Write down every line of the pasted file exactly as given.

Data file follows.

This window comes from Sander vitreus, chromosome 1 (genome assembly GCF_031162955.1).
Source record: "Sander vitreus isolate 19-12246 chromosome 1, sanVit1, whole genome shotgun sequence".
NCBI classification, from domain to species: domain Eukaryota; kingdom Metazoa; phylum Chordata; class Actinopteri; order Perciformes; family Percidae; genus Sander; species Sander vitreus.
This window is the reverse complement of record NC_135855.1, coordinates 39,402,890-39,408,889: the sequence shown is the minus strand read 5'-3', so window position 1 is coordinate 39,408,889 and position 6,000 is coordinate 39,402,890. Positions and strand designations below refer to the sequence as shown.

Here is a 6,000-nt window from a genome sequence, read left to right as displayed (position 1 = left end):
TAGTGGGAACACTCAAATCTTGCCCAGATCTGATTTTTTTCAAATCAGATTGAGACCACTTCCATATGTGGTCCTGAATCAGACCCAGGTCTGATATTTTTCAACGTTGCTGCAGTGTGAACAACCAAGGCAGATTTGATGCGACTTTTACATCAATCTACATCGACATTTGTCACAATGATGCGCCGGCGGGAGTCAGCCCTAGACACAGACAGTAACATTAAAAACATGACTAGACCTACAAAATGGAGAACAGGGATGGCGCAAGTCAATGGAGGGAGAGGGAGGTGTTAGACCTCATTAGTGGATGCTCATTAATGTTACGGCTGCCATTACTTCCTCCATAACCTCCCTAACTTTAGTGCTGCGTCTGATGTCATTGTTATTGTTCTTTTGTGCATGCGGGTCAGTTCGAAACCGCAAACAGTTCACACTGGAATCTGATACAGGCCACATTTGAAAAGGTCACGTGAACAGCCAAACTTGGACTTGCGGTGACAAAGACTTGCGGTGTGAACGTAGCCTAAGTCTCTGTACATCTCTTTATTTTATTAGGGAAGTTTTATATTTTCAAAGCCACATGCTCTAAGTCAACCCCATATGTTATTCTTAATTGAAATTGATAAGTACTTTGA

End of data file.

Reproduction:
This window comes from Sander vitreus, chromosome 1 (genome assembly GCF_031162955.1).
Source record: "Sander vitreus isolate 19-12246 chromosome 1, sanVit1, whole genome shotgun sequence".
NCBI classification, from domain to species: domain Eukaryota; kingdom Metazoa; phylum Chordata; class Actinopteri; order Perciformes; family Percidae; genus Sander; species Sander vitreus.
This window is the reverse complement of record NC_135855.1, coordinates 39,402,890-39,408,889: the sequence shown is the minus strand read 5'-3', so window position 1 is coordinate 39,408,889 and position 6,000 is coordinate 39,402,890. Positions and strand designations below refer to the sequence as shown.

Here is a 6,000-nt window from a genome sequence, read left to right as displayed (position 1 = left end):
TAGTGGGAACACTCAAATCTTGCCCAGATCTGATTTTTTTCAAATCAGATTGAGACCACTTCCATATGTGGTCCTGAATCAGACCCAGGTCTGATATTTTTCAACGTTGCTGCAGTGTGAACAACCAAGGCAGATTTGATGCGACTTTTACATCAATCTACATCGACATTTGTCACAATGATGCGCCGGCGGGAGTCAGCCCTAGACACAGACAGTAACATTAAAAACATGACTAGACCTACAAAATGGAGAACAGGGATGGCGCAAGTCAATGGAGGGAGAGGGAGGTGTTAGACCTCATTAGTGGATGCTCATTAATGTTACGGCTGCCATTACTTCCTCCATAACCTCCCTAACTTTAGTGCTGCGTCTGATGTCATTGTTATTGTTCTTTTGTGCATGCGGGTCAGTTCGAAACCGCAAACAGTTCACACTGGAATCTGATACAGGCCACATTTGAAAAGGTCACGTGAACAGCCAAACTTGGACTTGCGGTGACAAAGACTTGCGGTGTGAACGTAGCCTAAGTCTCTGTACATCTCTTTATTTTATTAGGGAAGTTTTATATTTTCAAAGCCACATGCTCTAAGTCAACCCCATATGTTATTCTTAATTGAAATTGATAAGTACTTTGA